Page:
But a matchup with Gracie is one that Jardine stands a better chance of winning than any fight in recent memory, believe it or not. Jardine has never been submitted in professional competition, and Gracie’s complete lack of the kind of striking game that has felled Jardine in the past might just make for a victory over a big name that has eluded “The Dean” since his UFC 89 split-decision win over Brandon Vera. In fact, the closest Jardine has even come to scoring an upset victory in recent years was his Strikeforce: Diaz vs. Daley performance that saw him fight to a majority draw with the heavily favored Gegard Mousasi.

Though it was previously reported that Gracie was on his way up to the UFC, those rumors were quickly squashed by UFC President Dana White, who stated, “[expletive] that [expletive] you [expletive] [expletive] Samuel L. Jackson [expletive] smartphone [expletive] hotspacho [expletive].” Something like that. *

In other fight booking news…

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Dropping a Weight Class to Save Your Career: The Good, The Bad, And the Ugly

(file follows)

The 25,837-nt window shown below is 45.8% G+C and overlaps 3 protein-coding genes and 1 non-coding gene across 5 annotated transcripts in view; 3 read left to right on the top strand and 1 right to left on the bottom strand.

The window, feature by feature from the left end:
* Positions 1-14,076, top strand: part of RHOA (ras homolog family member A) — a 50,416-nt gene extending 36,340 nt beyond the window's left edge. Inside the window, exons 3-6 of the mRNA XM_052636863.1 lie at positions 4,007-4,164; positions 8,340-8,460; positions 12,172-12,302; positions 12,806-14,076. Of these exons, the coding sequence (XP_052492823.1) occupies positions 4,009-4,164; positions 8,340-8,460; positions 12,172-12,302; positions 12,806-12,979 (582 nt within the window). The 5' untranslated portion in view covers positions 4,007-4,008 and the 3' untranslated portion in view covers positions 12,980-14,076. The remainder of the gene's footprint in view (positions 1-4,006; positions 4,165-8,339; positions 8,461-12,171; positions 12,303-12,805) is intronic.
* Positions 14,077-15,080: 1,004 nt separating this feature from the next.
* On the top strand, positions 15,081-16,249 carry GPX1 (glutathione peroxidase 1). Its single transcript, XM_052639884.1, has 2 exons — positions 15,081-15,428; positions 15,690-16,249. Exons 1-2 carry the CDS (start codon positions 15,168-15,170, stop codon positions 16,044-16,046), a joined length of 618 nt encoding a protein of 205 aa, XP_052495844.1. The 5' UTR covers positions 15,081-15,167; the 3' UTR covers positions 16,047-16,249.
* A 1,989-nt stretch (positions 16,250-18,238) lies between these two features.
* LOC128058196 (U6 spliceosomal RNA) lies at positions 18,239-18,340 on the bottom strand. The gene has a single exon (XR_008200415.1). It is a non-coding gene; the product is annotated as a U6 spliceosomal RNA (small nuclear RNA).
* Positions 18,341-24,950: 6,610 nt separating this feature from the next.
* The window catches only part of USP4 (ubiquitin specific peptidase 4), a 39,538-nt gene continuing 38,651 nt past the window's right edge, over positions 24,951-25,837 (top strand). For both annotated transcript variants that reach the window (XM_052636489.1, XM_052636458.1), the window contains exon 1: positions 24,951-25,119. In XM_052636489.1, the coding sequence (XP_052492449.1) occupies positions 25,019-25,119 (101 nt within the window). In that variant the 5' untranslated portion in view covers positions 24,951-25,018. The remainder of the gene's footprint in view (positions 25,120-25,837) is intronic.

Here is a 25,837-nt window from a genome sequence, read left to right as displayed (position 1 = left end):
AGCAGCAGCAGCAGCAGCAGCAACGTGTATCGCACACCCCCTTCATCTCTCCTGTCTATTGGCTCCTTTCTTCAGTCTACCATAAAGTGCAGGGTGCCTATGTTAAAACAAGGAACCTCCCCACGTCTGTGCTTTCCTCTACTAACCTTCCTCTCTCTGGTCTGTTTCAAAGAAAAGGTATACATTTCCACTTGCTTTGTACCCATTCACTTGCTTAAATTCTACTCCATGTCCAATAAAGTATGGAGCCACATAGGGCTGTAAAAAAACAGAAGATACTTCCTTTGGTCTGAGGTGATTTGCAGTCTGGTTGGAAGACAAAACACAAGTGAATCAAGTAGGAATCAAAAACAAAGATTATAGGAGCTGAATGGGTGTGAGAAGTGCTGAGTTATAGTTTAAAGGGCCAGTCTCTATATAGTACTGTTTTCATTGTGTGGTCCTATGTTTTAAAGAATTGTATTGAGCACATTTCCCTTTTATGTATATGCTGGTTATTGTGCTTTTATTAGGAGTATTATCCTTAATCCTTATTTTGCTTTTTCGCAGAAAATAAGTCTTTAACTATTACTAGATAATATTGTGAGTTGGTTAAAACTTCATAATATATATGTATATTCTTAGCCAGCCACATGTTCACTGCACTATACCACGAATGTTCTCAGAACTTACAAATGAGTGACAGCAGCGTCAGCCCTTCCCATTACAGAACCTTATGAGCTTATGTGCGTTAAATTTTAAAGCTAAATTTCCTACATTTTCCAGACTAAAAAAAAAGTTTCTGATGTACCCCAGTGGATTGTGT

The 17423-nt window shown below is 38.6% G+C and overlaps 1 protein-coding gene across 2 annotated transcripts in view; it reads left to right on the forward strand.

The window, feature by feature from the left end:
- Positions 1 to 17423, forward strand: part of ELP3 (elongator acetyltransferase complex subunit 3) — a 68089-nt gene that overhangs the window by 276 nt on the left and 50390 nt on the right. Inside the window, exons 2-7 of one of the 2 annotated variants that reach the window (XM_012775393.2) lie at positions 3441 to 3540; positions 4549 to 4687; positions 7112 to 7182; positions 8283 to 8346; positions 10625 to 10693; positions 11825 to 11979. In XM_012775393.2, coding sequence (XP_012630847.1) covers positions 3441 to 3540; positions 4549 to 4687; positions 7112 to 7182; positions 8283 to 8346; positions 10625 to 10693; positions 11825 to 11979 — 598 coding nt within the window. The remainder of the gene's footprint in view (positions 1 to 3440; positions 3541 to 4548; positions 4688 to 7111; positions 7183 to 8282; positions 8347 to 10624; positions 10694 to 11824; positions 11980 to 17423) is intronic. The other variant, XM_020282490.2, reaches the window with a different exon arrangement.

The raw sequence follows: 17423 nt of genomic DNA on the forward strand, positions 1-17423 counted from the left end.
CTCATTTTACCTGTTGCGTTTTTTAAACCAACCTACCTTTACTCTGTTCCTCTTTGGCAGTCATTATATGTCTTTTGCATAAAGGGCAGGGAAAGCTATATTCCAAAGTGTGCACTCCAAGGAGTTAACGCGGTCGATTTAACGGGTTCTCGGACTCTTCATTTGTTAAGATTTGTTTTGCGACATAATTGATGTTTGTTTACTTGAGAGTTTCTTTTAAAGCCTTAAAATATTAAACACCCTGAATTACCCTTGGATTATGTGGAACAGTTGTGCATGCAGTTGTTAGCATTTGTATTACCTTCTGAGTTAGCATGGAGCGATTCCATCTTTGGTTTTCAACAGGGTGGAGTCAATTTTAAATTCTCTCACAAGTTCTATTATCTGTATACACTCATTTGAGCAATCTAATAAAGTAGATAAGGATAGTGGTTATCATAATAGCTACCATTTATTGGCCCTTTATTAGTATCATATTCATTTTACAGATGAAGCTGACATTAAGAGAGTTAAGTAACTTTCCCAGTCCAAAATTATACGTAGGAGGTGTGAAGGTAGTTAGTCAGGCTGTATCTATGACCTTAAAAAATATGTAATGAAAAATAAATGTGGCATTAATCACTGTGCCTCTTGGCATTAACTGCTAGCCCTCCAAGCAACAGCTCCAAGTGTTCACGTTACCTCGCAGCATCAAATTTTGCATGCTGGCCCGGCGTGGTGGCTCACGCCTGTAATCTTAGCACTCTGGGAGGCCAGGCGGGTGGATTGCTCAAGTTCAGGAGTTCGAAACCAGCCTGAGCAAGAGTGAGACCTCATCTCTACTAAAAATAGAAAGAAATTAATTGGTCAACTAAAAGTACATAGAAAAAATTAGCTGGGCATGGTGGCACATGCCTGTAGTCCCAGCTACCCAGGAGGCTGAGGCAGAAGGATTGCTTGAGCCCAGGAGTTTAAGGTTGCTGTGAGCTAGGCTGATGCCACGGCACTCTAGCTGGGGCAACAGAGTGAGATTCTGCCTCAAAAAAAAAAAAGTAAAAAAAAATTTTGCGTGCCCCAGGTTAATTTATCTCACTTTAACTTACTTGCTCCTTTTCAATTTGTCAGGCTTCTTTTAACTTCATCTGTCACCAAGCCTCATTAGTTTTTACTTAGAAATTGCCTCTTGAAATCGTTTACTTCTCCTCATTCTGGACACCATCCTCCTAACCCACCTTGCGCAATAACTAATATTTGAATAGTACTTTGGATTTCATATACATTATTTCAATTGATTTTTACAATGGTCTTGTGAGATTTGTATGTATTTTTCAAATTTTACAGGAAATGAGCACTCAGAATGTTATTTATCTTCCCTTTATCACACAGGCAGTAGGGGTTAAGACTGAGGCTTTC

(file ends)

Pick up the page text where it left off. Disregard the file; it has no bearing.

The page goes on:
(Phil Davis: The UFC’s leading producer of new middleweights.)

By Ben Goldstein

“When in doubt, drop a weight class” — that’s been the mantra for many MMA fighters who have hit rough patches in their careers. Of course, shaving 10-20 pounds off your body is no guarantee of future success, and it occasionally leaves fighters worse off than when they started. Following a week that saw Demian Maia, Dan Miller, and Nik Lentz all decide to seek their fortunes against smaller opponents, we decided to round up a few notable fighters who revitalized themselves at a lighter weight, and a few that became cautionary tales for weight-dropping. Read on, and let us know which UFC fighters should consider taking the weight-class plunge…

The Good

Dominick Cruz